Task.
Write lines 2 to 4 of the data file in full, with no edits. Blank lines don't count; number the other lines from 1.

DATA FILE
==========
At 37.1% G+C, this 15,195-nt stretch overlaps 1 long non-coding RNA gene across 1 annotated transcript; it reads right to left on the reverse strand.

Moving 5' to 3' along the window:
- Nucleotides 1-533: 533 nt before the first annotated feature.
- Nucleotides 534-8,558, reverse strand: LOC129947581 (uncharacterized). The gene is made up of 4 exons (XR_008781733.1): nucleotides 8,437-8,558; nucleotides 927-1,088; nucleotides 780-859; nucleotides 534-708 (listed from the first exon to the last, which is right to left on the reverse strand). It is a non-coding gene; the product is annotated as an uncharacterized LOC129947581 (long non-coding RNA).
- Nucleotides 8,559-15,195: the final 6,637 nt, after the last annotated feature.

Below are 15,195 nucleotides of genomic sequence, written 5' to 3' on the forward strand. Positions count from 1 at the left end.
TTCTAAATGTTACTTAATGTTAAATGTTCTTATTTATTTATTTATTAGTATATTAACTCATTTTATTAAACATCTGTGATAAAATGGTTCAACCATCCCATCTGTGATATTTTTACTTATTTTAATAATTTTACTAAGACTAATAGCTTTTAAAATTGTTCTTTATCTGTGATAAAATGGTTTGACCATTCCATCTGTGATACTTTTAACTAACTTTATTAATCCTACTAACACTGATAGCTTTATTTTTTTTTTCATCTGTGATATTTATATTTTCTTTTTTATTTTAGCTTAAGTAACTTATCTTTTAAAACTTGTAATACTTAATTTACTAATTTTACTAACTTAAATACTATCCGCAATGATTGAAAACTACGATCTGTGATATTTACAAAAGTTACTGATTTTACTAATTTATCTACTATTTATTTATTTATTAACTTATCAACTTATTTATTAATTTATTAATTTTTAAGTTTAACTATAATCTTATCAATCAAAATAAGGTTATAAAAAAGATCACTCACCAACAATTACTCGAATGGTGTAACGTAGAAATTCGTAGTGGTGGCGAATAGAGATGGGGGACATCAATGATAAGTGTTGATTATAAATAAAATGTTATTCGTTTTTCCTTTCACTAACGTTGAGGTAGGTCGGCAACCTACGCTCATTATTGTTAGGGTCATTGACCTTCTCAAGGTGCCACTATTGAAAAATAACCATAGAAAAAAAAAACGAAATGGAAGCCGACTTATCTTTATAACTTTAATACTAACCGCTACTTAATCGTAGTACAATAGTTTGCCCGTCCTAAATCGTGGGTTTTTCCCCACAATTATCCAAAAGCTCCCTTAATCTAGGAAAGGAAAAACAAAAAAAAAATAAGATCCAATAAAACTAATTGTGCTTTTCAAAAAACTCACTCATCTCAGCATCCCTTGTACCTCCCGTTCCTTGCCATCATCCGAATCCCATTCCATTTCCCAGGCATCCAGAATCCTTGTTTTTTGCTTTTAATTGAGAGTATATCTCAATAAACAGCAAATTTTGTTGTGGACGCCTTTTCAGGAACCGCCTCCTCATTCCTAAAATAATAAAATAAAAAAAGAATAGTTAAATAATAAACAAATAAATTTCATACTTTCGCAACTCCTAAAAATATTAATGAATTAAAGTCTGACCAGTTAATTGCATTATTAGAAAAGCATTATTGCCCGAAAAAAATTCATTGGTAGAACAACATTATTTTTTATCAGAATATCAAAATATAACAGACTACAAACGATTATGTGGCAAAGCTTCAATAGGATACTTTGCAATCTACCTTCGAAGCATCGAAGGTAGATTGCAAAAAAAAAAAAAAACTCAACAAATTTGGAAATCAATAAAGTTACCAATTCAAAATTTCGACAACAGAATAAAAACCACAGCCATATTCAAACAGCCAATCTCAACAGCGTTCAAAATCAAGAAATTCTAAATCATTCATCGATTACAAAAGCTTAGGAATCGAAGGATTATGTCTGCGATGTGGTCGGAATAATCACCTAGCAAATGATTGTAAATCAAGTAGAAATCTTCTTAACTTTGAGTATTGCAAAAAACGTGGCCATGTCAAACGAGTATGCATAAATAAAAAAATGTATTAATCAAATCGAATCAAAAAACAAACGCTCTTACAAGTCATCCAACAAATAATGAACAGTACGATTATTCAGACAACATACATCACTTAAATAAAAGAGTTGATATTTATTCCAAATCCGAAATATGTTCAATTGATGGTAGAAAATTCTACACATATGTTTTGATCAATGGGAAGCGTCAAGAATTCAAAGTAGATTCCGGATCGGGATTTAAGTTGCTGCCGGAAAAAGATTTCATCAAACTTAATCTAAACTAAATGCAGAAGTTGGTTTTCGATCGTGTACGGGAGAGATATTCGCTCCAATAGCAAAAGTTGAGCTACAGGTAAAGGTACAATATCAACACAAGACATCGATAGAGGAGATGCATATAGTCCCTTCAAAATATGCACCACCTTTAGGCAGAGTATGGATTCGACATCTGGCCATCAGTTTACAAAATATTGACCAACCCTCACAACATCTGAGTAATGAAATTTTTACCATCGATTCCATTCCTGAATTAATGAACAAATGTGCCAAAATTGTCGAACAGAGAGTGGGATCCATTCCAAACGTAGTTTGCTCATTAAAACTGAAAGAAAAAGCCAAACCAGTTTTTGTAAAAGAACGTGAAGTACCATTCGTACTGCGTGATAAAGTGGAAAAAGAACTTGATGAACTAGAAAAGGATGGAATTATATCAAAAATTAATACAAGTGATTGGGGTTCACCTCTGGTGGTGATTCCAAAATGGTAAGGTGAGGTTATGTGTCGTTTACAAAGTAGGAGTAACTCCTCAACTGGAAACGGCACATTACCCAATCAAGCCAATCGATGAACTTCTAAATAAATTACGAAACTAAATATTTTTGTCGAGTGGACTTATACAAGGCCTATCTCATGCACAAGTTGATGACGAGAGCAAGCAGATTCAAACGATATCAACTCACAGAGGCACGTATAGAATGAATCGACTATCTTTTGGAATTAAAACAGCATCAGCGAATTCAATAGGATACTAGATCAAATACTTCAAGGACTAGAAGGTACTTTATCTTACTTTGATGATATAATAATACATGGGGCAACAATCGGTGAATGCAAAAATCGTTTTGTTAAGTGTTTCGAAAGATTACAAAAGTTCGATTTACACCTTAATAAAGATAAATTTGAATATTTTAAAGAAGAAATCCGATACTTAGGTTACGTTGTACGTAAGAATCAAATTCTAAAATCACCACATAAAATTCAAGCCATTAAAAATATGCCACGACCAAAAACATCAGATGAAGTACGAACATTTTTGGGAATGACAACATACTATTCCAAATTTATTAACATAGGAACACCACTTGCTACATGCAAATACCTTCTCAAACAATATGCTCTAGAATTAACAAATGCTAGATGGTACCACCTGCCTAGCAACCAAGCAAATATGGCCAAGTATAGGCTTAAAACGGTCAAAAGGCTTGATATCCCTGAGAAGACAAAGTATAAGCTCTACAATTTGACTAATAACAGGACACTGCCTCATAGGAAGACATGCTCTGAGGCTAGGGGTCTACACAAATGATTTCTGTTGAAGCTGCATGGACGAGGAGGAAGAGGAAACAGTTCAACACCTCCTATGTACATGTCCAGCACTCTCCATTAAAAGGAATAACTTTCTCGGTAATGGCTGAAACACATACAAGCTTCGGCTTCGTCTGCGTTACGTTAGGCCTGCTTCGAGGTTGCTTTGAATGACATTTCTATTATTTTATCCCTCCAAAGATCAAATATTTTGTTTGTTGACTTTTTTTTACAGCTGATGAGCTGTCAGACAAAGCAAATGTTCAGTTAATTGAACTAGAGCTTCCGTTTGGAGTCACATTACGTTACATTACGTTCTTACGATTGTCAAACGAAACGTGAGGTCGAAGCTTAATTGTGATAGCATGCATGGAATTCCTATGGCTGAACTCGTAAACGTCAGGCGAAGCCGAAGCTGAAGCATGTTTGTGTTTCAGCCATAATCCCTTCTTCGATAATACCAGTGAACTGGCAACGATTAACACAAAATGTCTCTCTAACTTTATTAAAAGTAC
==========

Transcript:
Moving 5' to 3' along the window:
- Nucleotides 1-533: 533 nt before the first annotated feature.
- Nucleotides 534-8,558, reverse strand: LOC129947581 (uncharacterized). The gene is made up of 4 exons (XR_008781733.1): nucleotides 8,437-8,558; nucleotides 927-1,088; nucleotides 780-859; nucleotides 534-708 (listed from the first exon to the last, which is right to left on the reverse strand). It is a non-coding gene; the product is annotated as an uncharacterized LOC129947581 (long non-coding RNA).